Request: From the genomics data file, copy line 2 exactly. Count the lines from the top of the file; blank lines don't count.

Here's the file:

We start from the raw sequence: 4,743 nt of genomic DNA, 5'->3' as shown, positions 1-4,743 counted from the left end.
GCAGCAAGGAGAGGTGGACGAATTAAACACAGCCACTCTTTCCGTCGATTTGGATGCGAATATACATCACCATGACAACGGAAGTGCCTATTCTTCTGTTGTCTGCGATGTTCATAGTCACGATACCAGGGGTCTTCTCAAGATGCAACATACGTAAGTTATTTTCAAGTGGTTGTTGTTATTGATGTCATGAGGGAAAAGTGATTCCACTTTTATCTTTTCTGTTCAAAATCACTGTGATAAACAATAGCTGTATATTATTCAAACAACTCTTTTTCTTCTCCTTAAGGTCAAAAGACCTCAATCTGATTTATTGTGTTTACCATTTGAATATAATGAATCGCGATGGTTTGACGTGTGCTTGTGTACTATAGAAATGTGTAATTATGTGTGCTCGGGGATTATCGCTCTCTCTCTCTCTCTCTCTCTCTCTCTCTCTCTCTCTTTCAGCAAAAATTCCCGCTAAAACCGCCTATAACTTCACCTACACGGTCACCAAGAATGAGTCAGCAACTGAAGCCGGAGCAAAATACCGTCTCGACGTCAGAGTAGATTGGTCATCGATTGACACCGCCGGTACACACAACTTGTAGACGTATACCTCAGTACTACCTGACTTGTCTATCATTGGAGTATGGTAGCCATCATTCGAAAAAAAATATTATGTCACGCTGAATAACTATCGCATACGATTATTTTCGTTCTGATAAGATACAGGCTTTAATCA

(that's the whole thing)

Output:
GCAGCAAGGAGAGGTGGACGAATTAAACACAGCCACTCTTTCCGTCGATTTGGATGCGAATATACATCACCATGACAACGGAAGTGCCTATTCTTCTGTTGTCTGCGATGTTCATAGTCACGATACCAGGGGTCTTCTCAAGATGCAACATACGTAAGTTATTTTCAAGTGGTTGTTGTTATTGATGTCATGAGGGAAAAGTGATTCCACTTTTATCTTTTCTGTTCAAAATCACTGTGATAAACAATAGCTGTATATTATTCAAACAACTCTTTTTCTTCTCCTTAAGGTCAAAAGACCTCAATCTGATTTATTGTGTTTACCATTTGAATATAATGAATCGCGATGGTTTGACGTGTGCTTGTGTACTATAGAAATGTGTAATTATGTGTGCTCGGGGATTATCGCTCTCTCTCTCTCTCTCTCTCTCTCTCTCTCTCTCTCTTTCAGCAAAAATTCCCGCTAAAACCGCCTATAACTTCACCTACACGGTCACCAAGAATGAGTCAGCAACTGAAGCCGGAGCAAAATACCGTCTCGACGTCAGAGTAGATTGGTCATCGATTGACACCGCCGGTACACACAACTTGTAGACGTATACCTCAGTACTACCTGACTTGTCTATCATTGGAGTATGGTAGCCATCATTCGAAAAAAAATATTATGTCACGCTGAATAACTATCGCATACGATTATTTTCGTTCTGATAAGATACAGGCTTTAATCA